Nightmare Abroad

Riomag Harbour

By Irene Flack – Reporter

Recently I went to Italy for a planned holiday in the Cinque Terre – a beautiful coastal area in the North West of the country. I had prepared as I always do; booked a room through a well-known travel site, checked in for my flights, made sure my baggage was under the weight allowance and printed off directions to the B&B, train timetables and all useful phone numbers I might need. I travel alone a lot and I am quite confident with making the arrangements needed.

When I landed in Pisa, I bought my train ticket to the village, Riomaggiore, and everything went smoothly. I arrived and headed for the guest house – by now it was around 7pm and evening was drawing in. I found the place fairly easily after asking a group of elderly ladies for directions.

There was a bell to ring by the door, and also a phone number displayed. Nobody answered the bell so I tried the number – it was unavailable. I double checked that I had dialled it correctly and tried again – still nothing. I asked a gentleman who was passing and, in what little English he had he explained I should try adding a code to the number. I thanked him in my even smaller Italian and tried again. Still nothing.

I stood in the street a bit perplexed but then the owner turned up – to inform me he had let my room go! I tried to explain I had reserved it through the website but nothing doing – there was no room available. He then saw how worried I was and said he would ask a friend of his if she had a room spare. After about 5 minutes he shouted down from the top window to say his friend would ring me. I felt a bit better, and headed back to the main street. No phone call came. I started to feel very frightened and then had a brainwave – I rang a friend in England and asked her to search online to see where there was a room in the town. I also started asking in all the cafes and bars advertising rooms to rent, but they all said they were full.

Thankfully I bumped into the hotel owner again who asked if his friend had phoned me. I said no. He then rang her again and said she would meet me by a pizza takeaway [Very Italian!] in about 45 minutes. I felt much better and decided I might as well get some pizza and a drink while I waited. Where was my purse? In another bag maybe? No. In a different pocket of my bag? No. Then it dawned on me, I had been the victim of a pickpocket.Riomag town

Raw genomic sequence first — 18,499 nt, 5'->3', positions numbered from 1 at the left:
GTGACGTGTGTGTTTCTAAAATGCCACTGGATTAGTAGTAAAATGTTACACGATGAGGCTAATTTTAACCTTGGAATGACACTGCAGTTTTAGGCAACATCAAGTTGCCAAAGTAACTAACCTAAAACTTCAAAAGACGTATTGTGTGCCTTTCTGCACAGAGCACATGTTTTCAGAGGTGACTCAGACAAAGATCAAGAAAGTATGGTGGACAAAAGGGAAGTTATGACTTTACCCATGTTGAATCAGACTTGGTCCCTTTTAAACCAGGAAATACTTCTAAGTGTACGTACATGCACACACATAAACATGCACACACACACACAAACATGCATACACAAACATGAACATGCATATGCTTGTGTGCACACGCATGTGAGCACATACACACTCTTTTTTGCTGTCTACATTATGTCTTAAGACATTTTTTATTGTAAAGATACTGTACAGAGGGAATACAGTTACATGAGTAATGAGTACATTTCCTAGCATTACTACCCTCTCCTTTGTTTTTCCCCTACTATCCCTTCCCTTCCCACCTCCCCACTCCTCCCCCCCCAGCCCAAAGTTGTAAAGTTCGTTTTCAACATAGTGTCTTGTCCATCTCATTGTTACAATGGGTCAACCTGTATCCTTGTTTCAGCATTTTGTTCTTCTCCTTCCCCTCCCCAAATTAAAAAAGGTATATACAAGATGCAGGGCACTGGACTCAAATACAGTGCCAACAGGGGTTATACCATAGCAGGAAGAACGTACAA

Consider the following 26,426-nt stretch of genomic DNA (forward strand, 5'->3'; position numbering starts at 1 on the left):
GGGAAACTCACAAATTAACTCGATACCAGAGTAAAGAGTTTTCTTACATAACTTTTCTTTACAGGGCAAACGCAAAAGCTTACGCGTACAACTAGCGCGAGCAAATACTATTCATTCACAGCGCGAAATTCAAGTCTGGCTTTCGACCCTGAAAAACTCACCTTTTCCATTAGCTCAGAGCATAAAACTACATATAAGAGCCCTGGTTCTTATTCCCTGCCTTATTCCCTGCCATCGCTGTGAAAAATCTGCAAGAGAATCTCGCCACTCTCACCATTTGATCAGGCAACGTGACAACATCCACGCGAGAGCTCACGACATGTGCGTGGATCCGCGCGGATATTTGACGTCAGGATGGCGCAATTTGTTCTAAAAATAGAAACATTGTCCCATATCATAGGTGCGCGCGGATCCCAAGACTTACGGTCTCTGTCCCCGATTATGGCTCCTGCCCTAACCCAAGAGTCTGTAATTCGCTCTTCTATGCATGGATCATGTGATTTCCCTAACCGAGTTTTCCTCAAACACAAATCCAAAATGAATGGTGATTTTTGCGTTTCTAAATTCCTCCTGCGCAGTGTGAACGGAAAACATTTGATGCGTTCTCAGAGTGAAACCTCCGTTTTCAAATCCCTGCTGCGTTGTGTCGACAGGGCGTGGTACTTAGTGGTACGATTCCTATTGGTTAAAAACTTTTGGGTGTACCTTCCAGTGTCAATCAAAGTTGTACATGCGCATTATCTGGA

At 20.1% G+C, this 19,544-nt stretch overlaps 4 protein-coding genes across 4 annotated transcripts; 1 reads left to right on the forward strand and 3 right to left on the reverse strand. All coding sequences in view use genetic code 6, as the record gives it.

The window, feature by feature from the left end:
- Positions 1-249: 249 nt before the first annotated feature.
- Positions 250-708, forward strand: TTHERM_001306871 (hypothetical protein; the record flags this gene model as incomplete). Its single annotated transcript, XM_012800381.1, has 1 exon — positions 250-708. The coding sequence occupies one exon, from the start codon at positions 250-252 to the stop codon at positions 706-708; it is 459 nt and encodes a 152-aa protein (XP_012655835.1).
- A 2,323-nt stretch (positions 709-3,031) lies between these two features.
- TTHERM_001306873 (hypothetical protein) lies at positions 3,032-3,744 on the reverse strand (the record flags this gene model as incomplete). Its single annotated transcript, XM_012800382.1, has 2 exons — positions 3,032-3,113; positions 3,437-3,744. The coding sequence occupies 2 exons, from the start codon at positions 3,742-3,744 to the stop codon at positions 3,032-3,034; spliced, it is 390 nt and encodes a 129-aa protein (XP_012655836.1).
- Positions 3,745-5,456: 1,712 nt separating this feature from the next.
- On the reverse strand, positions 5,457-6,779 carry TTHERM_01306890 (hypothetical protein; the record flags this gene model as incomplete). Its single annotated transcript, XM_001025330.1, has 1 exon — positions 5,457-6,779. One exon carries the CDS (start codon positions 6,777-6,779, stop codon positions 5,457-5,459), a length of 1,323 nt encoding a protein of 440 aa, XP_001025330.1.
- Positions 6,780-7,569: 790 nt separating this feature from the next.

I rang my English friend again who tried to calm me down – I was jabbering by this point. She told me to ask for the Police. Of course, silly me, why didn’t I think of that? I went into the pizza parlour and asked for Police? Polizia? Help? They spoke almost no English but explained that ‘Polizia closed now. No Polizia til tomorrow.’ Huh?

I was so frightened – in a foreign country where I spoke very few words of the language, not sure if I had anywhere to sleep for the night and no money whatsoever. At least I had my passport, how precious it suddenly became. The lady finally turned up and I explained my money had been stolen, so she insisted on taking my passport as security until I could pay her. I tried to explain my bank card had also been taken but in the end I was so grateful for somewhere to stay that I gave up and followed her to a very nice small apartment. I had no money, now no passport, and not a clue what to do but I was so happy to have a bed.

To cut a long story short, through the help of friends and the British Embassy I got my passport back, paid her for my room and got home on an earlier flight. When I had calmed down a little, though, I realised that, for the refugees currently trying to get to Europe, every single day is like that. No home, often no money, not much knowledge of the language….but they don’t have friends who can help them return to their safe home. They are going through this nightmare with no idea how it will end. As the news has shown us, the end is sometimes death. I will definitely be supporting the SU Campaign to help support the refugees, and thank God that my nightmare was only short with a happy ending. We must try to make sure they have a safe outcome to their nightmare too.


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